Background: PTSD is a significant problem for Veterans, most of whom are initially treated for posttraumatic stress disorder (PTSD) in Primary Care Mental Health Integration (PCMHI). Poor social support in this population is a risk factor for suicidal ideation, all-cause mortality, and worse treatment engagement and response. Preliminary research shows that approximately 60% of Veterans with PTSD present to specialty care intake appointments with poor social support. However, none of the existing PCMHI-based treatments for PTSD explicitly focus on social support generation or reengagement. Moreover, although the limited existing research suggests that the routine assessment of social support to guide treatment planning (also known as measurement-based care, or MBC) improves treatment outcomes in civilian populations, social support is not routinely monitored as part of evidence-based treatments for PTSD. Thus, this CDA-2 will first identify an appropriate instrument for routinely measuring social support in the context of clinical care to improve PTSD treatment, and, subsequently, evaluate a novel PCMHI-based PTSD treatment as part of a stepped care model for Veterans who report poor social support and are at great risk of PTSD treatment non-response. Significance/Impact: The proposed research addresses several HSR&D research priorities, including evaluating the impact of social determinants of health, namely, social support, on the quality and outcomes of care; testing new models of mental health care to improve outcomes; and intervening with vulnerable Veterans with PTSD and suicide risk. By measuring and improving social support to enhance PTSD treatment, the proposed research plan explicitly addresses a key factor that impedes treatment outcomes for a sensitive population of Veterans. Innovation: Although poor social support is widely recognized as among the strongest predictors of PTSD development and maintenance, none of the existing PCMHI-based treatments for PTSD target or measure social support as a primary treatment focus. The proposed CDA-2 research is thus highly novel. No past or present HSR&D-funded studies have tested methods for monitoring or improving social support in PCMHI-based treatment among Veterans with PTSD, despite its association with poor clinical outcomes.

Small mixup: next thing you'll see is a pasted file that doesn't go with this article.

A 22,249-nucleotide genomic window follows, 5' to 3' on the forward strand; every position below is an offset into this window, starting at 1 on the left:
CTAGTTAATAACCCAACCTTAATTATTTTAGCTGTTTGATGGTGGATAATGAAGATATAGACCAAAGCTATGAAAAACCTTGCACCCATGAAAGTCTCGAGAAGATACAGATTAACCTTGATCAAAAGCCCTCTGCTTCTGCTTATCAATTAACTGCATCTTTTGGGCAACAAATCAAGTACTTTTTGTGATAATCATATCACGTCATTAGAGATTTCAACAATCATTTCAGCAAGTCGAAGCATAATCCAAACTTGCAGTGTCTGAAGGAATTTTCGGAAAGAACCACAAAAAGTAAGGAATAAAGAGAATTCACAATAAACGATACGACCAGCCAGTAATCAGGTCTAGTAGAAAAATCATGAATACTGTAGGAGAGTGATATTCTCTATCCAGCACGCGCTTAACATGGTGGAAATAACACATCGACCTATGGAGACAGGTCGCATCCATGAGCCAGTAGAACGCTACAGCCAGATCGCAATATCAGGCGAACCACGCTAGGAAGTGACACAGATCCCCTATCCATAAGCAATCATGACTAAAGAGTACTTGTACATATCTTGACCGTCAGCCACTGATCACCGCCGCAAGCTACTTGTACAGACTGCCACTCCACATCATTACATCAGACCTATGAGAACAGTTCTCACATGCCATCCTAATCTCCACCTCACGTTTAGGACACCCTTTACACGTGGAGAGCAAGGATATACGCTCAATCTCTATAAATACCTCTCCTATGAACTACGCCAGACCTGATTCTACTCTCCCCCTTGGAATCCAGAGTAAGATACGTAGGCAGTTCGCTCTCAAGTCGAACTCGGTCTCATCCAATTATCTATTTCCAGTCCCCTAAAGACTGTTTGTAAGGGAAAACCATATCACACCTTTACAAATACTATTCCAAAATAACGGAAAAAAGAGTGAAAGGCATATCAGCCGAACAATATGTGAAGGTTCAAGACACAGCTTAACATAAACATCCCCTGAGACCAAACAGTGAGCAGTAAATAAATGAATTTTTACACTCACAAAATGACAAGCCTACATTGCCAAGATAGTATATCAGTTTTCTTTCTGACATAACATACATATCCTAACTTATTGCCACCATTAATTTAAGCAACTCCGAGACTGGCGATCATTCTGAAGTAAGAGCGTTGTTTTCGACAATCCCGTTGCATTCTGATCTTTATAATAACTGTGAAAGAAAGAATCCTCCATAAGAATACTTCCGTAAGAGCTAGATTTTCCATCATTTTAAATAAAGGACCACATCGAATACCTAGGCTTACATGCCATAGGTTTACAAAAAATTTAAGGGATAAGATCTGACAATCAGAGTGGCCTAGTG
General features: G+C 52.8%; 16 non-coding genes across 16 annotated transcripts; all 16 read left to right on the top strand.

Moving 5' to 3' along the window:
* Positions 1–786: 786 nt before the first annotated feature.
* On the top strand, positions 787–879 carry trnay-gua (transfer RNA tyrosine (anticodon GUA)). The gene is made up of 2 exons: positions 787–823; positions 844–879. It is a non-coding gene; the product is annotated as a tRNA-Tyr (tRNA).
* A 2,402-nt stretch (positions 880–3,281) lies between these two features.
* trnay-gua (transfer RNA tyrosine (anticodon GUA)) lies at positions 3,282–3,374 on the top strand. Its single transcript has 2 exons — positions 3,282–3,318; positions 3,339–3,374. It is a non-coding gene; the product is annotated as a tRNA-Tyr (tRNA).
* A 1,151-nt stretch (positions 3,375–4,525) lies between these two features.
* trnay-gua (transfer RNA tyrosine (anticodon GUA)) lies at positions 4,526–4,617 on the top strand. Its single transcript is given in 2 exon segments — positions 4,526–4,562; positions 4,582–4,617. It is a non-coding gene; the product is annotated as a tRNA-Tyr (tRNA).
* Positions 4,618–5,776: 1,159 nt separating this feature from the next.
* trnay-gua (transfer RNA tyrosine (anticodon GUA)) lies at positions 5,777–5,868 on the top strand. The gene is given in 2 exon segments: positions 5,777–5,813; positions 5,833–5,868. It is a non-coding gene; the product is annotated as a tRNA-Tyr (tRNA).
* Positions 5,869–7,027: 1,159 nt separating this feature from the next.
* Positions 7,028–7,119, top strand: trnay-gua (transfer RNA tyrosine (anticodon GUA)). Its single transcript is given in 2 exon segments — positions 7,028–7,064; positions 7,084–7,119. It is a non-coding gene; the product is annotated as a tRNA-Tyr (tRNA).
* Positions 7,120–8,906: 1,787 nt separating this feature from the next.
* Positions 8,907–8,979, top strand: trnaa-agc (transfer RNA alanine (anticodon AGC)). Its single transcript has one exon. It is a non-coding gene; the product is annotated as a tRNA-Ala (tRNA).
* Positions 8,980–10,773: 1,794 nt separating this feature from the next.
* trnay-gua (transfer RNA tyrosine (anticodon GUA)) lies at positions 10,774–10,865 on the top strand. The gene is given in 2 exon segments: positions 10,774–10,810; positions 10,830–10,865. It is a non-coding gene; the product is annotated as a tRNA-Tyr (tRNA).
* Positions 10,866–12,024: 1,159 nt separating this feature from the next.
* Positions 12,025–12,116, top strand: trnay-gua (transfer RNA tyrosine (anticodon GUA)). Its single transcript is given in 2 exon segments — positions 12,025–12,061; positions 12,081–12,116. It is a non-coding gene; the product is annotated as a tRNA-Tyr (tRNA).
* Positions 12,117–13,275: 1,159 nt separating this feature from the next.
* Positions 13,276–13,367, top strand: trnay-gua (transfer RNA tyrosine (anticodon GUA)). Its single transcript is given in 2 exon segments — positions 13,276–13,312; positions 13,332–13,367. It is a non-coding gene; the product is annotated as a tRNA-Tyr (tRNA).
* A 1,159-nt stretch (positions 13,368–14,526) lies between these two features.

Specific Aims : 1) Select an instrument for MBC of social support in clinical settings for Veterans with PTSD. 2) Iteratively refine and conduct a one-arm pilot test a brief, PCMHI-based behavioral activation and social engagement intervention for PTSD based on key stakeholder (e.g., Veteran and PCMHI provider) feedback. 3) Conduct a two-arm pilot randomized clinical trial (RCT) comparing the intervention to usual care in PCMHI. Methodology:
Aim 1 will use quantitative data gathered in an online survey from 210 Veterans to assess the degree to which four measures of social support (identified via systematic review and clinical utility ranking) are acceptable, reliable, and sensitive, and select the best measure for use in Aim 2?s pilot.
Aim 2 will involve the iterative refinement of the PTSD and social support intervention following, and followed by, qualitative interviews with key stakeholders.
Aim 2 will obtain data on participant acceptability, provider fidelity, and social-support-related MBC. The pilot RCT comparing the social support and PTSD intervention to usual care in Aim 3 will evaluate the feasibility and acceptability of recruitment, randomization, intervention engagement, evaluation strategy, and outcome measurement of clinical outcomes (e.g., PTSD, depression symptoms, and social support), as well as mechanisms of change (e.g., disclosure) and multiple stepped-care outcomes (e.g., clinically-indicated evidence-based psychotherapy initiation/retention). Next Steps/Implementation: This work will support future trials establishing effectiveness and implementation potential of the intervention, as well as a model of MBC of social support. Future research will explore MBC and PCMHI-based interventions for poor social support in related conditions.
Posttraumatic stress disorder (PTSD) is a common and impairing problem among Veterans, many of whom first seek treatment in primary care settings. PTSD is linked to reduced quality of life and increased rates of suicide. Additionally, social support, defined as the availability of others to provide emotional or practical support when needed, is frequently poor for Veterans with PTSD. For Veterans with PTSD, poor social support negatively impacts PTSD treatment engagement and outcomes, interfering with PTSD recovery. There is a need for additional brief, primary care-based treatments for PTSD that also work to improve social support in traumatized Veterans. The proposed research seeks to evaluate and refine such an intervention and establish a protocol for routinely measuring social support to inform treatment. This intervention and measurement protocol will likely improve Veterans? mental health and social relationships.